Toby Hogan – Texas Fishing Lure Pioneer

Everett Johnson
Toby Hogan – Texas Fishing Lure Pioneer
Toby Hogan’s early-80s shad style hard-bait lineup, no longer in production, excelled for both trolling and plugging.
Try to imagine cruising the saltwater fishing aisles of your favorite tackle or outdoors emporium and finding not a single package of soft plastic lures hanging on the pegs.

Sound crazy? Well, if you are part of the over-50 crowd it doesn't. Fact is, even though we have at least one whole generation of saltwater anglers born and living entirely within the modern soft plastic era, it was not always this way.

In the not too distant past, being a dedicated lure fisherman meant that you threw spoons and plugs "hardware" as they called it.

When I sat with Toby "Hogie" Hogan for an interview, he related a comic tale that was rather common for the era of which he spoke. Coming from an outdoors family, he learned to love fishing at an early age. From Yoakum and then El Campo, Palacios was a close and favored fishing destination. And so, fresh out of the Navy in 1968, Toby and his brother headed for Palacios. Short on cash (common plight of recently discharged servicemen), they had to decide whether to buy beer or live shrimp for bait. They bought beer.

His brother was in charge of the tackle but had failed to pack the box that held their "speck rigs" as Toby called them tandem jig rigs that are used to this day by some fishermen, especially under lights for speckled trout. Having already chosen beer, they were in a quandary made worse by the fact that they had no cast net.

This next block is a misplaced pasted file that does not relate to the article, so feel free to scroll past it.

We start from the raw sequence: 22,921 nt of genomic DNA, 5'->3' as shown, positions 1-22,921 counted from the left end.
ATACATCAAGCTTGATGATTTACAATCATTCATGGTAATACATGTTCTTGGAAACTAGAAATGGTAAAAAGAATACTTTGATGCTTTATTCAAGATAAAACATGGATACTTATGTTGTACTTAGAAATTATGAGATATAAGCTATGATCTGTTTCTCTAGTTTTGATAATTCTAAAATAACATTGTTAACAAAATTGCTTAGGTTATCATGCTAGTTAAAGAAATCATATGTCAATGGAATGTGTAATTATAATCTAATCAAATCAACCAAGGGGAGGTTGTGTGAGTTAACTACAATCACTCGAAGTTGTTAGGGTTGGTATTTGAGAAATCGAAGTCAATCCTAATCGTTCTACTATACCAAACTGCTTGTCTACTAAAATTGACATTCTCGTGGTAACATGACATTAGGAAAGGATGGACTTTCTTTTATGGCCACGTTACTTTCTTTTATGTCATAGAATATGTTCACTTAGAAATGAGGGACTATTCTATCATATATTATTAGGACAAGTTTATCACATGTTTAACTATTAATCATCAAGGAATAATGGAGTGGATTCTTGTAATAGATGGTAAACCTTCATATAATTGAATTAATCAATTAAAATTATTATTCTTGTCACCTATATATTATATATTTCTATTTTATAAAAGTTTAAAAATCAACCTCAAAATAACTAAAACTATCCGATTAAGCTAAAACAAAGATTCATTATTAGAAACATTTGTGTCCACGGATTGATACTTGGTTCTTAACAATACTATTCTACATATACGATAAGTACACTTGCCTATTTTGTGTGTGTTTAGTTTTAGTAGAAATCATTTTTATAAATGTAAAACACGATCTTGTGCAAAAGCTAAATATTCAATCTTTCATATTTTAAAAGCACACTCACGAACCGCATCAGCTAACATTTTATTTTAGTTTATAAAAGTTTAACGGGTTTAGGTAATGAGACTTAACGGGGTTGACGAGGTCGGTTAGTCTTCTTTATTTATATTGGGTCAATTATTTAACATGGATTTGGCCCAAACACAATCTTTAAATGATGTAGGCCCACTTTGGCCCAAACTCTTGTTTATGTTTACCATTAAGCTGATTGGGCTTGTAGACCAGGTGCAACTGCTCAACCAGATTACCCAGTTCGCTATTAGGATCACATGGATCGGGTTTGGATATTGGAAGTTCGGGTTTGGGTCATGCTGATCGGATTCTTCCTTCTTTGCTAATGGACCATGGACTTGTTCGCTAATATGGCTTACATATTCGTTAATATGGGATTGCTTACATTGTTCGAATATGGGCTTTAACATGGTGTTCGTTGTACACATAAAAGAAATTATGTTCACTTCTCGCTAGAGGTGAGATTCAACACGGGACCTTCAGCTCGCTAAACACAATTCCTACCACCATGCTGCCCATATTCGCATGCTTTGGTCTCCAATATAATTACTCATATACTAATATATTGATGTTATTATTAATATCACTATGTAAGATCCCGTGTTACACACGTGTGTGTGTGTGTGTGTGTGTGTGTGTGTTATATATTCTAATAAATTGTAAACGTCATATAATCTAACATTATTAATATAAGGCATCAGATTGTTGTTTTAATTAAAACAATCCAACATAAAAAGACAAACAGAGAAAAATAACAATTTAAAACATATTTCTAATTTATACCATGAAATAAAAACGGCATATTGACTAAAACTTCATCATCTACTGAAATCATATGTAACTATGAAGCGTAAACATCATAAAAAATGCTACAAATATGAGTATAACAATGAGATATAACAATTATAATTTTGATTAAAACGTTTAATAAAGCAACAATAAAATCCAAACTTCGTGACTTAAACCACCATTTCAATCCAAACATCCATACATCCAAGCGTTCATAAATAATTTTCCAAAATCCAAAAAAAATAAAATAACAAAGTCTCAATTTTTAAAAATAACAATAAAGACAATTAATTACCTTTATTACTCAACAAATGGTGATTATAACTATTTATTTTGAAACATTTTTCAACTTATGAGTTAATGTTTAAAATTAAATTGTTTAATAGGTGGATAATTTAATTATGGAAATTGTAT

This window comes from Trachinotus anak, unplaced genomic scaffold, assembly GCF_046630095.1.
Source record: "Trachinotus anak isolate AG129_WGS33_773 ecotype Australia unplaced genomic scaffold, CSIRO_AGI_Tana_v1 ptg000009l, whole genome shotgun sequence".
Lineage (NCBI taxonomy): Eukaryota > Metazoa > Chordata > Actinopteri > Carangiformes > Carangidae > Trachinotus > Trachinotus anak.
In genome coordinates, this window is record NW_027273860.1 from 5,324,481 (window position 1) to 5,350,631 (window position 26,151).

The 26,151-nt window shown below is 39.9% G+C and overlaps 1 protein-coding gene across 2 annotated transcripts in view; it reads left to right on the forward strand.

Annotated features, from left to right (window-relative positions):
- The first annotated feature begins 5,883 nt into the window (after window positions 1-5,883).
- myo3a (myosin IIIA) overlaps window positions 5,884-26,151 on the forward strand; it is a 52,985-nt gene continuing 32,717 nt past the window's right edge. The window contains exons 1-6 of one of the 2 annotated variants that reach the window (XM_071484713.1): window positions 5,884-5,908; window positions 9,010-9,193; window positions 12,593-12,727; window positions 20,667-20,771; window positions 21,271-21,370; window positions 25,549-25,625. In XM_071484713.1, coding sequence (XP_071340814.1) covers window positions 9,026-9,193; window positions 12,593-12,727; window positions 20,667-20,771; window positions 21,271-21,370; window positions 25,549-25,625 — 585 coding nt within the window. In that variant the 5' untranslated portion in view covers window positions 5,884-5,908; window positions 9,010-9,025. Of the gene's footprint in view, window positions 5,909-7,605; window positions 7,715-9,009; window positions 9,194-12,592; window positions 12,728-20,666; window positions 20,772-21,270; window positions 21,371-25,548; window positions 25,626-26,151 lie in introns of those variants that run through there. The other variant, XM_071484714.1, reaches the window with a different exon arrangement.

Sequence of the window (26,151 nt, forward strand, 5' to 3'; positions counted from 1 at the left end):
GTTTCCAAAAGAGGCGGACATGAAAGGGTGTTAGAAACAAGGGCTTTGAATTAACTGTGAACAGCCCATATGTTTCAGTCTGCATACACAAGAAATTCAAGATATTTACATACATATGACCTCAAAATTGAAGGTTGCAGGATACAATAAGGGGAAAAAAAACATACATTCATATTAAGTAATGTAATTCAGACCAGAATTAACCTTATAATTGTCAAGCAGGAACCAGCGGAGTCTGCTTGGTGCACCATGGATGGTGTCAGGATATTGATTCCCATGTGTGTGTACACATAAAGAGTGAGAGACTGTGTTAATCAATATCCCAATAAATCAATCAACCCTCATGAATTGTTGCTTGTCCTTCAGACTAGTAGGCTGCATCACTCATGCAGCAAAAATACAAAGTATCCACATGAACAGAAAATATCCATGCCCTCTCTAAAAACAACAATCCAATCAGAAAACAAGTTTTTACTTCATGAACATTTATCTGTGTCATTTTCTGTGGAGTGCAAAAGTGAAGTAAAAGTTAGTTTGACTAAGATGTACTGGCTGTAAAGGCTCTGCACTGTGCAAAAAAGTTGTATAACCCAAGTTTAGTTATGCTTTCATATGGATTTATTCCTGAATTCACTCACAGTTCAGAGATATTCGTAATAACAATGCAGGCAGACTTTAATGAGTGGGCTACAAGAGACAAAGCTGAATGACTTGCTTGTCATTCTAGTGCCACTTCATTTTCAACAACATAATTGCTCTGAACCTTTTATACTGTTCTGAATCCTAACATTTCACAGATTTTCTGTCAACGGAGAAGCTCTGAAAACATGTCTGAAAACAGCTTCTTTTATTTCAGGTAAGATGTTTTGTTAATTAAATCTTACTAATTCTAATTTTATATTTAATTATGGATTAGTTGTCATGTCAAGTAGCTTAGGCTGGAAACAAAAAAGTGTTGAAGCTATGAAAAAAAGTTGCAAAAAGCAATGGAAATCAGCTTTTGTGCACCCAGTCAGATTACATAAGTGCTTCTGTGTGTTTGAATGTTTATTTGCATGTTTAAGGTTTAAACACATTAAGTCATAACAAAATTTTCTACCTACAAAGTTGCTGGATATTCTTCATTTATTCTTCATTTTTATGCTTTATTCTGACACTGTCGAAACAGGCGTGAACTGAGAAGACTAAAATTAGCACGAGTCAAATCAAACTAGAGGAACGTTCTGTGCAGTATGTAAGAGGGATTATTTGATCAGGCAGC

Digging through what little gear they had, Toby fashioned some imitations of the speck rig, cutting bass worms in half and tying them tandem style on beat up crappie jigs. "They worked," he said, "and that got me to thinking."

Baby-boomers will no doubt recall toys of the 60s called "Creepy Crawlers" that were a big fad. The kits included molds and plastic resins that when mixed, poured and heated, yielded an assortment of soft, lizard-like objects. Thrifty by necessity and inventive by nature, Toby got the bright idea to make his own "worms" for speck rigs, and so it began.

Fishermen today date themselves by referring to any soft plastic bait as a "worm", simply because the earliest soft plastics were just that worms. Night crawlers to be exact. The lure that made Nick Creme famous in the 50s and 60s and still being made. Another early soft plastic was the Boone's Tout; a chubby plastic shrimp often "touted" as the original saltwater soft plastic lure, first popularized in Florida about the same time Toby got busy making baits. The term "tout" continues in use to this day to describe plastics in general, much the way any adjustable spanner is a Crescent Wrench.

Intrigued with molding soft plastic lures, Toby was soon cranking out his own versions, selling from his garage shop all that he could hand-pour. It wasn't long before he was inundated by demand. Working for Brown & Root by day, he spent long nights making and packaging lures and if that wasn't enough he was launching a taxidermy business as well. Encouraged by a steady stream of Hogie's Lure and taxidermy customers, he quit Brown & Root.